Is Democracy the Right Form of Government? Is Democracy Necessary?

Is Democracy the Right Form of Government? Is Democracy Necessary?

June 26, 2021 Off By Felso

It is possible to see in the determinations made by Tocqueville that democracy is not a political system that purely reflects the essence of human existence. When the behavioral practices of democratic societies are analyzed, it is seen that the conspicuous deficiency of this system stems from the fact that the numerical majority is always strong. According to Tocqueville, democracy can be dragged into a tendency to dominate the minority over a certain numerical superiority.

Irresistible majority power; in reality; It is the power of a formed public opinion that enables its expression and formation. Tocqueville’s assumption is that democracy is a system based on the majority of the people. While talking about the existence of this situation, he also mentions that “the majority have the right to govern the society due to the superiority of knowledge” (1962: 62). For this reason, Tocqueville describes the domination of the majority over the minority as the greatest weakness of the democratic system. It is possible to understand from Tocqueville’s writings that this situation also causes a paradox that disrupts the social-individual balance. Tocqueville’s determination that the tyranny of the majority could threaten individual freedoms, especially in the form of public opinion, formed the basis of many democracy and freedom discourses, especially Mill (Callinicos, 2005: 112).

Tocqueville senses the future dangers of democracy, the separation of the individual from society: “People do not mix with each other like peas in a can. For Tocqueville, the danger threatening American Democracy is the despotism of the majority. For the individual who knows no God but himself, there is only one value: number. History begins and ends in itself. The dominance of numbers” (Meriç, 2006: 106). As a matter of fact, despotism caused by democracy by some intellectuals, also mentioned by Tocqueville, is expressed with the concept of “atomized society” (Callinicos, 2005: 111).

Tocqueville sees conflict between social sciences in society as necessary in order to prevent democratic despotism. In this respect, a comparison is made between Tocqueville and Marx. But whereas Marx took classes as units of conflict, Tocqueville took local communities and associations as units of conflict. It wants to “establish a balance between the forces of conflict and agreement…” within a democratic society. At the same time, he sees the idea of ​​civil society as “an essential guarantee against the power of the majority” (1962: 47).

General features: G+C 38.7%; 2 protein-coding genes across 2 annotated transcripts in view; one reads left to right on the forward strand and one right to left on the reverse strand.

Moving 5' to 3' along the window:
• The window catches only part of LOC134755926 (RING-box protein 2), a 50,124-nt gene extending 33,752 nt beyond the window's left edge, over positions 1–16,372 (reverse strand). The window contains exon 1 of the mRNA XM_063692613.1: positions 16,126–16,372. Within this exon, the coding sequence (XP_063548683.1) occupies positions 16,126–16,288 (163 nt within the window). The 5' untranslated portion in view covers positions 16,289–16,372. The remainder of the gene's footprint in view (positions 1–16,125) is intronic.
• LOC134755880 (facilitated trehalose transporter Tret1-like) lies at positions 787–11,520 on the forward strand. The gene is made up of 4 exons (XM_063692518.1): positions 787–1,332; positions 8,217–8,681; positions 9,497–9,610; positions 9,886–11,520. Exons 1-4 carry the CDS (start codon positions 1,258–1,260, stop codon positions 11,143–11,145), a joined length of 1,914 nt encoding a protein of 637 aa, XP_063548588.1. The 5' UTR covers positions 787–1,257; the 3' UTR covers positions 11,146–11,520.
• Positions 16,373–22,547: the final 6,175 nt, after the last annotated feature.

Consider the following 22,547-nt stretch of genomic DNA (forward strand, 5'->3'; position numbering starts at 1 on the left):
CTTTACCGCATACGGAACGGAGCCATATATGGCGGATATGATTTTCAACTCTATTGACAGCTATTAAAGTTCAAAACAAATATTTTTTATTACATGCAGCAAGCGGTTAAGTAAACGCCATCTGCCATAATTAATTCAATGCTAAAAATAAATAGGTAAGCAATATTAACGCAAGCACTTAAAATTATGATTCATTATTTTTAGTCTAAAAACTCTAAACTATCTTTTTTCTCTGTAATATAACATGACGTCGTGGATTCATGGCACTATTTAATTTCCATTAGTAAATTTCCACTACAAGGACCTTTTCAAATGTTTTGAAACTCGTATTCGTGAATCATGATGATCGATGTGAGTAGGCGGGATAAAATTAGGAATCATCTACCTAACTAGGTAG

“The majority in America have extraordinary operational and just as much intellectual power, once formed at a point (on a subject); now there is not a single obstacle that can stop him from going… Tocqueville argues not that oppression is completely dominant in America, but that there are no legal safeguards against such oppression. The irresistible majority power at stake; in reality; It is the power of a formed public opinion that ensures its expression and formation (Erdinç, 1997: 389390).

Tocqueville thus drew attention to the very important danger that democracy, which is based on the principle of equality of all, contains within itself due to its egalitarian nature. Tocqueville, who thinks that democracy has the potential to produce a despotism of its own, calls this “soft despotism”. Tocqueville, who stated that the administration, which gained the democratic majority, acted as a great protector, taking on the responsibility of making everyone happy as long as it held the power, created a soft despotism, and stated that in such a democracy, people were not aware that the power was in the hands of the minority group.

Prepared by: Sociologist Ömer YILDIRIM
Source: Omer YILDIRIM’s Personal Lecture Notes. Atatürk University Sociology Department 1st Year “Introduction to Philosophy” and 2nd, 3rd, 4th Grade “History of Philosophy” Lecture Notes (Ömer YILDIRIM); Open Education Philosophy Textbook